How Good are your IT Services?

Title:  How Good are your IT Services?

Presenter:  Timothy M. Chester, VP for IT, University of Georgia (@accidentalcio)

Tim brings a passion around CIO and organizational performance.  “Credibility ultimately comes from how well IT services are perceived by students, faculty and staff.”  Tim will talk about his TechQual tool.  Came into position at University of Georgia as AVP, was promoted to VP.  Day-to-day relationships are what drive success, not the position.

Web site for this project:

Goals and Outcomes

  • Review the context for creation of the TechQual + Survey and Tools
  • Demonstrate the linkage between customer satisfaction and IT organization credibility
  • Understand how assessment of IT outcomes can drive continuous improvement processes
  • How to design and crae a TechQual+ survey to assess IT service quality
  • …etc (slides went too fast)

TechQual grew out of LibQual (a library assessment tool).  Tim was also involved in an accreditation evaluation of a research university, where a number of focus groups and surveys were done regarding delivery of IT services.  People who responded ran the gamut:

  • Good perception
  • Meh attitude
  • Angry with services (led by one furious person)

Do you want your leadership’s perception of IT services to be driven by random individuals in each of the above groups?  No, you want to own this narrative.  Despite Tim’s engineering background (which is why he got hired into his current position), his conversations tend to be around aspirations, dreams, and gaps.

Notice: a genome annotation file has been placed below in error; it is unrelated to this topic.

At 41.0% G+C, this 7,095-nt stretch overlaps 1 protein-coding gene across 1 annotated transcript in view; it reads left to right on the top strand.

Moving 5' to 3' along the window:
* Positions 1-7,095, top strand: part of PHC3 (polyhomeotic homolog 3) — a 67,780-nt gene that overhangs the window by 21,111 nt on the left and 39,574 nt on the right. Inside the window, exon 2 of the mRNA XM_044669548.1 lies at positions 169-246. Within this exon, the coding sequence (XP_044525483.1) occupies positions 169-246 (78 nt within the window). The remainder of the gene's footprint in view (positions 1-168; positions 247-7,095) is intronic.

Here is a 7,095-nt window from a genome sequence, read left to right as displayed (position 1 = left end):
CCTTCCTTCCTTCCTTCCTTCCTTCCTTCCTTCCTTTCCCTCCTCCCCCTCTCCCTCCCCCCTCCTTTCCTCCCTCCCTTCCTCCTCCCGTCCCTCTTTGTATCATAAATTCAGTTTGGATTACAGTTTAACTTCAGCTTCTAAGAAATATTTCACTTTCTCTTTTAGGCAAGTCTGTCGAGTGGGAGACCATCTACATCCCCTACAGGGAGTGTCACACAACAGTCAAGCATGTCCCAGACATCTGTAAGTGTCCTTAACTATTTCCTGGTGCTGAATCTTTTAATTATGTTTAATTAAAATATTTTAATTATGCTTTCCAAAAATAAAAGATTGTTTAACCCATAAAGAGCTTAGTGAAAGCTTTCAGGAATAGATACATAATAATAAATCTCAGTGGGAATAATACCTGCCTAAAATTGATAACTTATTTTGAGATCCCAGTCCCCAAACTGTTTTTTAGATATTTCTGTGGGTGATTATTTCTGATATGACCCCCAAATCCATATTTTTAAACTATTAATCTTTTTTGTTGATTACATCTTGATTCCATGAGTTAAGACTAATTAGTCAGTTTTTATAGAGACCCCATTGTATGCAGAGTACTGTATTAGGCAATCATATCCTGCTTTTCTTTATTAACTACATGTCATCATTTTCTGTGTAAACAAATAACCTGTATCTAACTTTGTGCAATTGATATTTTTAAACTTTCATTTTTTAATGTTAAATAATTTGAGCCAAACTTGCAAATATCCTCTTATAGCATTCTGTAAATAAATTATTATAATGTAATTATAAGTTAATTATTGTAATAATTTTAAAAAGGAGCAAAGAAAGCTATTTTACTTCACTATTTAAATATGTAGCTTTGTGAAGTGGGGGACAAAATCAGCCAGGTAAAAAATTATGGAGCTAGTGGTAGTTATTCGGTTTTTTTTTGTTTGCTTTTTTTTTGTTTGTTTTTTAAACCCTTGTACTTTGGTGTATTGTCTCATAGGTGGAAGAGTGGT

The Power of Analytics

Showed us radar graphs of questions to visualize IT strengths and weaknesses.  The radar graphs specifically address the following areas:

  1. Connectivity & Access
  2. Technology & Technology Services
  3. The End User Experience

A series of questions identify a) user expectations, and b) user perceptions.  Colors indicate differences between the two.  Items closer to the “hub” indicate lower priorities.  This method can be broken down by respondent constituent groups.  Each group brings their own set of priorities.  Faculty are always a standard deviation below every other respondent group.